Phone brands

Chinese phone brands worry the Indian government? Know the details

Chinese OEMs are likely struggling in India. According to a latest report from The morning concept, the Indian government has sent a notice to some Chinese tech brands requesting details of the data and components used in their devices. Earlier this week, an official notice was sent to brands including Vivo, Oppo, Xiaomi, and OnePlus. Also Read – Best smartphones with fast charging support under Rs 20,000

Since last year, Chinese app makers and developers have come under scrutiny for various security and privacy issues. Last September, the Indian government banned hundreds of Chinese apps in the country, including some of the most popular like PUBG Mobile, TikTok, Camscanner, among others. Read also – Xiaomi Smart Home Days sale will start on March 7: Check discounts, offers

These Chinese apps have been banned under Section 69A of the Information Technology Act. The government was concerned that these Chinese apps would steal data and other personal information from Indian users and send it to China. Although it has not been officially proven, several reports suggest that popular Chinese apps such as TikTok and Krafton’s PUBG Mobile were collecting crucial user data in India and sending it directly to Chinese companies. Also Read – OnePlus 10 Pro India launch details confirmed at MWC 2022: Here’s everything you need to know

The latest government notice was sent to Chinese OEMs based on similar motives and fears.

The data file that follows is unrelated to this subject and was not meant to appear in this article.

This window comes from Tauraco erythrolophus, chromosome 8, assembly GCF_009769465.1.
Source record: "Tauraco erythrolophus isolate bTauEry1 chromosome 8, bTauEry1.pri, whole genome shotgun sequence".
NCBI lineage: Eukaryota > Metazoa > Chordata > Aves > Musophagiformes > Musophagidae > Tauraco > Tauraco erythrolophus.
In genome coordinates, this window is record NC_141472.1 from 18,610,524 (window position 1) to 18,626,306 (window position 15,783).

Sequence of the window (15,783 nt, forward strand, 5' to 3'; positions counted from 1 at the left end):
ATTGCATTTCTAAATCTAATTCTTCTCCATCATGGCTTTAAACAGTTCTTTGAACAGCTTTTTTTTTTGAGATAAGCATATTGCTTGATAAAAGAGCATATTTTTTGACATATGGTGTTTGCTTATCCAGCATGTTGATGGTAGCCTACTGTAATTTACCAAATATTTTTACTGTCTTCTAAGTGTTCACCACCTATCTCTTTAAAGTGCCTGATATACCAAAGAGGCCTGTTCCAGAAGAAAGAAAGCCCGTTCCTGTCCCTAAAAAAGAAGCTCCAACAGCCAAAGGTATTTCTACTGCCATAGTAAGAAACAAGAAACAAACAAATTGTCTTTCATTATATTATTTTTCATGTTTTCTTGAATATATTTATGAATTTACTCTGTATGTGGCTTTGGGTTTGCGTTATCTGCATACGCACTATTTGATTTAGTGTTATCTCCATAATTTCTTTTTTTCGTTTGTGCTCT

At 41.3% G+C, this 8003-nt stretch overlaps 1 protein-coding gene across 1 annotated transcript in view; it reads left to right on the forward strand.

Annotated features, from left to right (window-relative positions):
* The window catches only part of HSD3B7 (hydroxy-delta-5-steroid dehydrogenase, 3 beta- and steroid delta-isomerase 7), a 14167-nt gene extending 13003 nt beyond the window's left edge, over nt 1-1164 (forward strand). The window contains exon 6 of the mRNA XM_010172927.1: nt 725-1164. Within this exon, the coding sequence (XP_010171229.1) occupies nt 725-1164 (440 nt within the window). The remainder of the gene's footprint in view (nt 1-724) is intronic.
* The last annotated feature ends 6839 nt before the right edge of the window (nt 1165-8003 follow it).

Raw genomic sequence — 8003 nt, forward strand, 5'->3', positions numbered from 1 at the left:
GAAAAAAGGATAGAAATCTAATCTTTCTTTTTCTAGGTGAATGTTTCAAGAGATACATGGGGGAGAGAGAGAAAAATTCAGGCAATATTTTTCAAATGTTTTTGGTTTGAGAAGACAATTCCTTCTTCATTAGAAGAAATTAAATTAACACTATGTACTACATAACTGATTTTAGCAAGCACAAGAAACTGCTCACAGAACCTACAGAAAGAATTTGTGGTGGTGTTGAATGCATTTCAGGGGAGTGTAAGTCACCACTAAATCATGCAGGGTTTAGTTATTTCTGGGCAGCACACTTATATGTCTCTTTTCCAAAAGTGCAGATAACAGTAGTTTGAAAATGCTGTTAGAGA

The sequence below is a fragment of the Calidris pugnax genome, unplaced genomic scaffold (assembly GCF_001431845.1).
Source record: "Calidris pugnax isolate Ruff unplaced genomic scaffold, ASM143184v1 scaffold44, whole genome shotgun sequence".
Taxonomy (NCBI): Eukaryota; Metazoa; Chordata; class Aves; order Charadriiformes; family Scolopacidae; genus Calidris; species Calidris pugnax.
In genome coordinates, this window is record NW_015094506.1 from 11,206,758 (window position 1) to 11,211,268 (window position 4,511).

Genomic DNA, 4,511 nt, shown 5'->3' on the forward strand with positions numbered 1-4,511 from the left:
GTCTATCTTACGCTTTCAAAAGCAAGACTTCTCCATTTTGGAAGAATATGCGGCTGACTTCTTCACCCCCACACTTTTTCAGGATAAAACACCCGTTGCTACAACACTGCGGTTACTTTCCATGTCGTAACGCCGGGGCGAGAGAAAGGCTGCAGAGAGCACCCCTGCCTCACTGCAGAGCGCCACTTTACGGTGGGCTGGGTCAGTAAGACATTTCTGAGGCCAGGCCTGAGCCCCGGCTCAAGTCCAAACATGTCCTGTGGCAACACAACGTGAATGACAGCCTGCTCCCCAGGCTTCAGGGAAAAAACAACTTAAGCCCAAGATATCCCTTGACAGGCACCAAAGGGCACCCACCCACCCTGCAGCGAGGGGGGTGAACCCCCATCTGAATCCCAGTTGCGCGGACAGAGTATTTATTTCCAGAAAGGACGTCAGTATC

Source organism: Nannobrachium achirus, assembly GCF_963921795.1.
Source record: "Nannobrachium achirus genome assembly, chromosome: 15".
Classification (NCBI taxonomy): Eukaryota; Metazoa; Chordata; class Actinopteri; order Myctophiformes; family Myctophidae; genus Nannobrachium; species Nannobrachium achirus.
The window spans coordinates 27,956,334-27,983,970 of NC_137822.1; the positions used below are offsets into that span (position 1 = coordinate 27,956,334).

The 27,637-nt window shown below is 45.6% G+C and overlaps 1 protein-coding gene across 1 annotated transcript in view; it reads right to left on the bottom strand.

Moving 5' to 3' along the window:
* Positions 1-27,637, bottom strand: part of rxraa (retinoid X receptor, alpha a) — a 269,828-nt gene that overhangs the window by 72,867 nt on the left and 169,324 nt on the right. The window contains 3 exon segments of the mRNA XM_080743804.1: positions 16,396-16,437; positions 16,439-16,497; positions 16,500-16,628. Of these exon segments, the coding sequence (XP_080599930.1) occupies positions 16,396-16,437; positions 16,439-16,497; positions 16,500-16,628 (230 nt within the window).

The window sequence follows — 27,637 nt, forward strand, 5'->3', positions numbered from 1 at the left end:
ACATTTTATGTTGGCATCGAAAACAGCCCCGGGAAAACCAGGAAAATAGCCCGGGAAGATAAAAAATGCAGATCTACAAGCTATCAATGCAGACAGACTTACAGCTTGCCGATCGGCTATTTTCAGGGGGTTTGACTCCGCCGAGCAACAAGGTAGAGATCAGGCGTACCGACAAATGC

Notice to Chinese phone manufacturers

In the notice, the Indian government specifically asked Xiaomi, Vivo, Oppo and OnePlus to share information about the data and components they use to power their devices. Reports suggest that the government may soon send another notice requiring the testing of devices from these brands.

Since the government retaliated against hundreds of Chinese apps last year, most Chinese smartphone brands serving Indian consumers have gone all out to promote their “made in India” strategy. These brands have also promised to increase local production and investment. According to some reports, some of these investments promised by these Chinese brands have not been made and the notice is a kind of retaliation for this.

Meanwhile, the Indian government is also said to be concerned and wants to understand if it is safe for Indians to use the products of these Chinese brands. None of the OEMs have revealed specific details about this. We also don’t have a clear word from the government as to why they want to test these devices.

Safety a concern?

According to Counterpoint Research, the companies in question, including Vivo, Oppo, Xiaomi and OnePlus, together account for more than 50% of India’s smartphone market. Another report from the Economic period suggests that these major Chinese brands have recently “developed a layer of Chinese partners” to sell their products in India, raising concerns about interest from Indian regulators.

Currently, there is no legal framework in place to prohibit such operations. Along with the latest notice, the government is also expected to discuss its views on these marks. According to the report, this will be done during the drafting of a legal framework, which will include a section on relations with distribution companies from countries that share India’s borders.

The same report suggests the advisory could be part of a broader crackdown on Chinese companies in the country. In fact, it could also go along the same lines as the government’s investigation into components used by Chinese telecom companies, including Huawei and ZTE.

Besides hardware, the government also seems to be worried about software details, mainly pre-installed apps on Chinese smartphones. Most Android smartphones (Chinese or non-Chinese) come preinstalled with some of their own apps. For example, Xiaomi/Redmi phones come with Mi Store, Xiaomi Community, Mi Browser, among others.

The latest order suggests that the government is concerned that these apps and the hardware used in the phones could endanger the safety of Indian users.